Akedah

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Akedah

biblical account of God commanding Abraham’s offerings. [Jewish Hist.: Wigoder, 17]
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The Binding of Isaac (Genesis 22:1-13) is well known for its brevity and narrative silence, leading Erich Auerbach to claim that "the journey is like a silent progress through the indeterminate and the contingent, a holding of the breath, a process which has no present, which is inserted, like a blank duration, between what has passed and what lies ahead.
As Jewish lore recognizes Abraham as a relatively hospitable man, the binding of Isaac as a trial of faith and one that the god, undoubtedly, opposed and therefore "was not done.
In James's epistle, the binding of Isaac is the defining moment of biblical faith, as his reading compresses the span of eight chapters, and then transposes the order between Genesis 15.
Whereas, in the dialogue with God about Sodom and Gomorrah, Abraham shares with God the sovereignty of Right; in the tale of the binding of Isaac, he gets a chunk of divine Might.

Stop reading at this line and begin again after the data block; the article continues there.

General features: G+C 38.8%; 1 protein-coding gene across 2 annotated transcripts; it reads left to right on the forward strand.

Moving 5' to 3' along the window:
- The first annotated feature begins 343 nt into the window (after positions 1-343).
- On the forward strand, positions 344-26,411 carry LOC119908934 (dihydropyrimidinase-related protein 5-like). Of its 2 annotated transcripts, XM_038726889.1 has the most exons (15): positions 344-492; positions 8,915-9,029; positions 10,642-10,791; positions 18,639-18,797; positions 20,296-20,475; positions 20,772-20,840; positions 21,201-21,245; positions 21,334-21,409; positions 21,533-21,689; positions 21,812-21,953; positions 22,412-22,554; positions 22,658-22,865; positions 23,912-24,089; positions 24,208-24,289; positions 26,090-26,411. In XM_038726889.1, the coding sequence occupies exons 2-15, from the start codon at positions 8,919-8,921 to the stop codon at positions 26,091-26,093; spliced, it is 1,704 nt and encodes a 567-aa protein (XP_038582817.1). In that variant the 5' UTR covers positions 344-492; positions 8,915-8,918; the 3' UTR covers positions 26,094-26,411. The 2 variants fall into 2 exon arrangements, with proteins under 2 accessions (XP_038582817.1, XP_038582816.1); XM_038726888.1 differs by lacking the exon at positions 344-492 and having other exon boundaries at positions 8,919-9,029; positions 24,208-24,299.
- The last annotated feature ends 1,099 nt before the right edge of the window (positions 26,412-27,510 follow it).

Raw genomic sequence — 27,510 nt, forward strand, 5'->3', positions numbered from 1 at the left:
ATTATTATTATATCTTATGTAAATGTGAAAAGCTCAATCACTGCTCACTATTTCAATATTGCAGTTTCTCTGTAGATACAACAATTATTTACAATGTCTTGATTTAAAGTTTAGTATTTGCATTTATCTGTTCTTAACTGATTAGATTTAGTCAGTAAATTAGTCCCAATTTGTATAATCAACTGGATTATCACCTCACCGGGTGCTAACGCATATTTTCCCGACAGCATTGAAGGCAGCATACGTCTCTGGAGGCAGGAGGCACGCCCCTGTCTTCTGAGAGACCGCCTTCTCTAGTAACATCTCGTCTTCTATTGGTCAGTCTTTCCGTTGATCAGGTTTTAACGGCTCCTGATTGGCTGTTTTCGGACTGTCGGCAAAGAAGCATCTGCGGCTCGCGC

In addition to the numerous biblical allusions in the novel, the subversion of the myth of the Binding of Isaac coincides with one of the book's major subplots: the question of who will succeed the Rebbe in Asher's parents' Ladover community.
In drawing creatively upon midrashic material about the Akedah (the binding of Isaac as he is about to be sacrificed), Diski's "supplement" Wright suggests, is perhaps best viewed in the Derridean sense of the term, in that it both adds onto and replaces the original text.
Abraham's Curse: The Roots of Violence in Judaism, Christianity, and Islam examines the story in Genesis 22 that rabbinic texts called the Aqedah, or binding of Isaac, and how it has been used in the three Abrahamic faiths to justify violence and martyrdom.
Thus we explore, for example, the relations between Adrienne Rich's "An Atlas of the Difficult World" and the Book of Lamentations and between Allen Ginsberg's "Kaddish" and Rashi's gloss of the biblical episode of the binding of Isaac.
Midstream's reigning contemporary commentator on Scripture, Lippman Bodoff, has published quite a few articles in these pages on the Akedah and has even collected all his work on that very subject in a brillian book published in 2005 (The Binding of Isaac, Religious Murder, and Kabbalah, Devora Publishing).
In Genesis 22, the Binding of Isaac, is Sarah present, but unmentioned?
The ram's horn reminds us of the binding of Isaac (Genesis 22) when, instead of sacrificing his son, Abraham offered a ram up to God.
162-171), Professor Pangle tests this hypothesis with the "greatest trial," the ultimate case for justice's requiring real (not "merely apparent" sacrifice): the binding of Isaac.